Johnson Walks Tightrope at G7, as Trump Pledges ‘Very Big Trade Deal’ for U.K.

LONDON — At his first international summit as prime minister of Britain, Boris Johnson needed somehow to capitalize on his friendship with President Trump, yet show that he is not the president’s poodle and avoid falling out with Europe’s most important leaders at the same time.

On Sunday at the gathering of G7 leaders in Biarritz, France, he just about walked that diplomatic tightrope, even if he got little in the way of reassuring signals — and offered even fewer — about how Britain will confront its big, imminent challenge: Brexit.

The summit marked the arrival on the global stage for Mr. Johnson, who has promised to withdraw Britain from the European Union by the Oct. 31 deadline, with or without an agreement.

In a meeting with Mr. Trump — their first face-to-face meeting since Mr. Johnson became prime minister last month — the president praised Mr. Johnson as the “right man” to deliver Brexit, a project both leaders favor, and promised a “very big trade deal” with the United States once Britain had left the bloc.

Mr. Johnson needs a favorable trade deal with the United States to cushion economic losses from loosening ties to the bloc, Britain’s biggest trade partner.

But mindful of the sensitivities of his voters back home, Mr. Johnson responded cautiously about such a trade pact, saying that reaching an agreement “may take some time” and would require compromises from the United States, too.

Mr. Johnson also gave conflicting assessments to broadcasters of the prospects of Britain avoiding a disorderly and economically damaging exit from the European Union in the fall.

With speculation growing that Britain is heading for a general election in the fall, the new prime minister knows he must tread carefully.

Mr. Johnson has said he wants to renegotiate a Brexit deal with Brussels, but he has also moved to prepare Britain for a cliff-edge departure at the end of October. His statements in Biarritz left little clarity about the status of his efforts to renegotiate the withdrawal agreement with the European Union.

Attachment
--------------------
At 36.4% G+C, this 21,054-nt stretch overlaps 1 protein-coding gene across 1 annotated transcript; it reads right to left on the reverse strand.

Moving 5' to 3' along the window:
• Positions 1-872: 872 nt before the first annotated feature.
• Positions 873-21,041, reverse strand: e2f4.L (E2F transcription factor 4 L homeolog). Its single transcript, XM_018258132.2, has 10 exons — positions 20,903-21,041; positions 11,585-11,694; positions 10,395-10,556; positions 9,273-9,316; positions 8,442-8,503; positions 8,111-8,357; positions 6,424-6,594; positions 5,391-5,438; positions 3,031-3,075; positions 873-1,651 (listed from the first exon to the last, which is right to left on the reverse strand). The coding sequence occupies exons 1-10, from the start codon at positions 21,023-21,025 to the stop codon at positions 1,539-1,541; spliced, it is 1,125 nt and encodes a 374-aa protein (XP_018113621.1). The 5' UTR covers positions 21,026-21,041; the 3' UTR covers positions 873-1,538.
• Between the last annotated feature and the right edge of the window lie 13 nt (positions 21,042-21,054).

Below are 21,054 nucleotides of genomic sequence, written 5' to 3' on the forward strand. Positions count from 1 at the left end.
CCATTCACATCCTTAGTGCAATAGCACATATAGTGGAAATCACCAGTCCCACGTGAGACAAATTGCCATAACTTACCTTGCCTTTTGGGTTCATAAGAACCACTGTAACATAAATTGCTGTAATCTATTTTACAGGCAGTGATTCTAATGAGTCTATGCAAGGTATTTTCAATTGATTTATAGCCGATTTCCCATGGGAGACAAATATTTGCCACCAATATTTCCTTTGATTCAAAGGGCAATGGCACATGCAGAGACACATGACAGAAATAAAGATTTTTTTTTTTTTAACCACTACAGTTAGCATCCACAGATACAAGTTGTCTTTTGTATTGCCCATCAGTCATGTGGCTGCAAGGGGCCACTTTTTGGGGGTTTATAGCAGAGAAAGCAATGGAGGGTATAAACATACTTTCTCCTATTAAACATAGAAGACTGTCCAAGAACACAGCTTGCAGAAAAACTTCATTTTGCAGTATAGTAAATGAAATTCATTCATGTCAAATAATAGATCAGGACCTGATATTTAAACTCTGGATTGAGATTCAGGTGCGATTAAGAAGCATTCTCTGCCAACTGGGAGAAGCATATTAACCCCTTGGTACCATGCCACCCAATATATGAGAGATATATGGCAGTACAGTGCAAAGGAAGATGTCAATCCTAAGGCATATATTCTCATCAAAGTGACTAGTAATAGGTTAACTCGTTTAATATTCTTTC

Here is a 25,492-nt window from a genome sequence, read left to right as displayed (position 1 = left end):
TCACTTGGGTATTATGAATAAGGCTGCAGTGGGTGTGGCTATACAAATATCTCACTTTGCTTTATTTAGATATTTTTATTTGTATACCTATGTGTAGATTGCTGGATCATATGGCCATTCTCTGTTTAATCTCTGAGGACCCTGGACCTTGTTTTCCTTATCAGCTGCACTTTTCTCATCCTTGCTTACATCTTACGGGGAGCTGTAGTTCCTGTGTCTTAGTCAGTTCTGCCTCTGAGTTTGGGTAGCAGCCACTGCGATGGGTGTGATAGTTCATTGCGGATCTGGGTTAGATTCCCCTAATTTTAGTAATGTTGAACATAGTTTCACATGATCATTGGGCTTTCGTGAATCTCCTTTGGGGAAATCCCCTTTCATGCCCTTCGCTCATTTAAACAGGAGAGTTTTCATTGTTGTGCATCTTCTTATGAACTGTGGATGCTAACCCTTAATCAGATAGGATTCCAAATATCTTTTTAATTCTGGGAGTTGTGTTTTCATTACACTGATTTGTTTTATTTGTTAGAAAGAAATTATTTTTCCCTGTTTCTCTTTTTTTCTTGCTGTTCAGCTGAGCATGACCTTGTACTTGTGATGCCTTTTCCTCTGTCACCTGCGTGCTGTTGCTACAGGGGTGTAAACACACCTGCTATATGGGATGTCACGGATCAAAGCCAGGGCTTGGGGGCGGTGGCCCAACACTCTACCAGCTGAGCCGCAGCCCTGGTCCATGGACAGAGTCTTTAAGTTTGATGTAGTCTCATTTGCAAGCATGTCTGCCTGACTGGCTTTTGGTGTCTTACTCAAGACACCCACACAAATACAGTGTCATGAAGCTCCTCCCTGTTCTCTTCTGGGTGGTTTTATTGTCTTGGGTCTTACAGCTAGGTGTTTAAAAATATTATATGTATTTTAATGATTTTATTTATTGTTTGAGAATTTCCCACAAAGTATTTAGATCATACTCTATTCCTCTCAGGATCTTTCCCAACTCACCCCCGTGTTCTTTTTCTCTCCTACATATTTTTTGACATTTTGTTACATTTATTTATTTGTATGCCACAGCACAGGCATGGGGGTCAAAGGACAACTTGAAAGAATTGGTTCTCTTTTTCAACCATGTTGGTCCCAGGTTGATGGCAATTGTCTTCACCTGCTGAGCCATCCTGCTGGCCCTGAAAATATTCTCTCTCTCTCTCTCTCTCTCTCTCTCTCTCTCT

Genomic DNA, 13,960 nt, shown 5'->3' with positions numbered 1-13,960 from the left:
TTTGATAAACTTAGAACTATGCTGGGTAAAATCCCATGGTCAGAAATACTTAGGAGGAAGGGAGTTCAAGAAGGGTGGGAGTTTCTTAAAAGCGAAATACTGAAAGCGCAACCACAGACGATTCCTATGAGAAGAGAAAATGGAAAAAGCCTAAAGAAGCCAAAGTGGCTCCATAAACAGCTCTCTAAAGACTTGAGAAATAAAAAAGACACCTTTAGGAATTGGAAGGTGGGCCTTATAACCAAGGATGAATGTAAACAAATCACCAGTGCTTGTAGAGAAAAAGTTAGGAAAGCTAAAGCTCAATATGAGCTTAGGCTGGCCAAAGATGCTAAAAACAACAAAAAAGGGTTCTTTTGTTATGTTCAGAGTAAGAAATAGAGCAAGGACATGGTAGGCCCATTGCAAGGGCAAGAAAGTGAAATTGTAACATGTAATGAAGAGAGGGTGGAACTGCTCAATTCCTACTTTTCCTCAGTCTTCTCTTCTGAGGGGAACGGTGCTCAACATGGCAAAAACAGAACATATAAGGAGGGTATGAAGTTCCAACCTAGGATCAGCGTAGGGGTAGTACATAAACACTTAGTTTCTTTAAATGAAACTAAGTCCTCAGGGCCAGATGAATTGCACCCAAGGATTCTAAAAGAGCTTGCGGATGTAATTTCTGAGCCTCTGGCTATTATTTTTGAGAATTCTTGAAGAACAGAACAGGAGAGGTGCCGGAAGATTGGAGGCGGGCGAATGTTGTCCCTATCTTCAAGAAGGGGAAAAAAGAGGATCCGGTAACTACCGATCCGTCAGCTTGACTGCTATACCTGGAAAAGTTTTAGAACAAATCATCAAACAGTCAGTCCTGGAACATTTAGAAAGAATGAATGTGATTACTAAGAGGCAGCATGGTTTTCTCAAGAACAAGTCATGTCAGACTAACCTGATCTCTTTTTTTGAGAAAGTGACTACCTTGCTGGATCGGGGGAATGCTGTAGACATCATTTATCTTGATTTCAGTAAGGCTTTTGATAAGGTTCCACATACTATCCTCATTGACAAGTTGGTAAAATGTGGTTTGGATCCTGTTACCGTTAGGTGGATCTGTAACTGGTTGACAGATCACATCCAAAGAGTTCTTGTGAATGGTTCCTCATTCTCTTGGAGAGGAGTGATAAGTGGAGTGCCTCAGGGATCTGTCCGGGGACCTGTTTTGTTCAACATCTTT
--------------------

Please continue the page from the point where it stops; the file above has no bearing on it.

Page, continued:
In an interview on Sunday with the British Broadcasting Corporation, Mr. Johnson said that the chances of a Brexit deal were “touch and go” and claimed that reaching an agreement “all depends on our E.U. friends and partners.”

That was seen as part of positioning on both sides of the Channel for the blame game should Britain leave the bloc without a deal. Donald Tusk, the president of the European Council, said on Saturday that Mr. Johnson “will not like to go down in history as ‘Mr. No Deal.’”

Mr. Johnson told Sky News, another British broadcaster, on Sunday that the chances of a Brexit deal were “improving.” He also said, however, that if an agreement were not struck, Britain would not be obliged to pay all the 39 billion-pound divorce bill it had promised the European Union.

The statements reflect the complicated diplomatic path that Mr. Johnson is walking as he tries to woo Mr. Trump and play hard ball with Brussels — without completely alienating European leaders. And for Mr. Johnson the summit is probably less about negotiation and more about managing expectations at home before a possible election campaign.

The prospect of a no-deal Brexit has also raised fears of chaos at jammed ports and shortages of medicines and fuel.

To avert that possibility, Mr. Johnson might be more flexible than he seemed over his demand to scrap the so-called Irish backstop in the withdrawal agreement, which would ensure that goods flowed without checks across the border between Ireland and Northern Ireland.

The London Sunday Times reported that Britain could remove the need for the backstop by taking a “sectorial approach,” aligning the economy closely on European Union rules that most affect Irish border trade, while being free to diverge in other areas.

But Mr. Johnson has stepped up preparations for a no-deal Brexit and needs Mr. Trump’s help if he is to strike a trade deal that will lessen the economic blow of a break with the European Union. Yet, the American president is not popular in Britain, and there is suspicion about the concessions he would demand for a trade agreement.

Britain’s opposition leader, Jeremy Corbyn, is already trying to paint Mr. Johnson as the American president’s poodle.

On Sunday, it became clear that there were differences between Mr. Trump and Mr. Johnson about the shape of any trade deal between Britain and the United States, including whether it would be a comprehensive pact.

Mr. Johnson pledged a “fantastic deal once we clear up some of the obstacles in our path.” Mr. Trump interrupted, promising “lots of fantastic mini-deals.”

But British critics fear that a trade deal with the United States could harm the National Health Service, by forcing an increase in its pharmaceutical prices, or allow the import of food farmed to lower standards than in Europe.

Mr. Johnson said that he had explained these objections to the president.

“Not only have I made clear of that; the president has made that very, very clear. There is complete unanimity on that point,” he said, while suggesting that there would be “tough talks ahead.”